Growing public concern about the global plastic waste crisis has led to a variety of responses from manufacturers and retailers. Many major brands have made small, incremental changes to reduce the plastic content of their existing packaging. New types of businesses, such as refilleries and the various startups developing new models of returnable packaging, have emerged to create more comprehensive solutions that reuse packaging to cut down on single-use plastic. Ethique, however, is one of a growing number of companies asking an even more fundamental question: Instead of rethinking the packaging, why not rethink the product itself?

Many liquid products sold in stores – dish soap, shampoo, laundry detergent and more – consist predominantly of water. Remove the water and you remove the need for those products to be sold in bottles at all. Though they’re still a relative rarity in mainstream stores, solid versions of traditionally liquid products – particularly cosmetics and toiletries – are becoming increasingly widespread.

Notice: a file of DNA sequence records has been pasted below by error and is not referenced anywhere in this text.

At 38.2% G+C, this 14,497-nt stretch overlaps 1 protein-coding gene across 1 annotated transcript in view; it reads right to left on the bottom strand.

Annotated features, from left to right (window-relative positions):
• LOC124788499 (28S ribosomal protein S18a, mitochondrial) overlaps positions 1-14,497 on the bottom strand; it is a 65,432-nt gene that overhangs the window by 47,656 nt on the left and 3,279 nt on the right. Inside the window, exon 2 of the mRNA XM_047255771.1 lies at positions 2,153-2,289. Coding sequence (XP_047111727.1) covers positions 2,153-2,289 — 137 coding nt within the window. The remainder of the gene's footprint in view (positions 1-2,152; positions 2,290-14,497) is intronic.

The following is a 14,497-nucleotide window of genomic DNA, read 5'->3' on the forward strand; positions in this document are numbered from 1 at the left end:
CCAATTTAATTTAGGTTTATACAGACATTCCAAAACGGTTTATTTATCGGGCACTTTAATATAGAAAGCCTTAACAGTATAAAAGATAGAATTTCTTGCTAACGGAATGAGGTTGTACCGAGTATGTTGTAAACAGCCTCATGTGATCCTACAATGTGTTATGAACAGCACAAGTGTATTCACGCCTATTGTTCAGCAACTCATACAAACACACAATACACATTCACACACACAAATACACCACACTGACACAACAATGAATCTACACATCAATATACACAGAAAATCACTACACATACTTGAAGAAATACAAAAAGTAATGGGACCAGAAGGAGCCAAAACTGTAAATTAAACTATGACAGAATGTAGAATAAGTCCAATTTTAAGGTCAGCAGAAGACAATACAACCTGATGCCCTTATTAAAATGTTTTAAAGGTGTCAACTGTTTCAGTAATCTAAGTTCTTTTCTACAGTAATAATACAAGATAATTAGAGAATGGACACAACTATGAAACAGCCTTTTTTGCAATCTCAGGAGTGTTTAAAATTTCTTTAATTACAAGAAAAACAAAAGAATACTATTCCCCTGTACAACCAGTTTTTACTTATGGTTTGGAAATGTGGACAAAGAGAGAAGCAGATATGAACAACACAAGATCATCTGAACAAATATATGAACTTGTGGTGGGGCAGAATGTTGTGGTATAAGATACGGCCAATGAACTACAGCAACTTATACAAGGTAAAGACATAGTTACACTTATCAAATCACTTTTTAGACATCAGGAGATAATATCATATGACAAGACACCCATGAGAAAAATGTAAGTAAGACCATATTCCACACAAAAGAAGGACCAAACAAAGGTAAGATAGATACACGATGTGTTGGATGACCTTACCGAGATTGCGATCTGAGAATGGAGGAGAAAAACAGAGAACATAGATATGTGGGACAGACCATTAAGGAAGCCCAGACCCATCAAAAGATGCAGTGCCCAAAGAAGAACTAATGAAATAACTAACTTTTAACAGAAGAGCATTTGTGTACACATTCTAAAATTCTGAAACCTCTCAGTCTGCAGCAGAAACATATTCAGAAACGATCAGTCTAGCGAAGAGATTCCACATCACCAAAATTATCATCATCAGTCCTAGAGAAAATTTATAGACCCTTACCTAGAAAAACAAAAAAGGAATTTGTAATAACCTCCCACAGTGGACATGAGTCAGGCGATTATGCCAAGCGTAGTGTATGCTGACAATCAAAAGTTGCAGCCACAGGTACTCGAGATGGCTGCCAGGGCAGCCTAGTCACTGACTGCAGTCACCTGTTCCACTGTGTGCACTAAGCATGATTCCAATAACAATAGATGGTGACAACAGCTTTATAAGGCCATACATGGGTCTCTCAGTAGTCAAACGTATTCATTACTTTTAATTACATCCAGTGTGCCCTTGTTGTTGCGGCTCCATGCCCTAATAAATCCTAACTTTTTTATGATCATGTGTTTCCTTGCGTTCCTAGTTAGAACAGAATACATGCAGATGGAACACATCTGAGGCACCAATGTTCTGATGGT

Search for “shampoo bar” online and you’ll find hundreds of options from a range of companies all over the world, from now-major brands like Lush cosmetics right through to individuals and small companies selling often homemade products via Etsy and other e-commerce platforms. French company Lamazuna makes a wide variety of solid shampoos, among other body care products, as do Bars over Bottles (Brazil), Amor Luminis (Australia) and others. These companies make products including shampoos and conditioners designed for all different hair types (and species types: Zookie Bars from Canadian company Etee are among the various shampoo bars on the market made especially for dogs).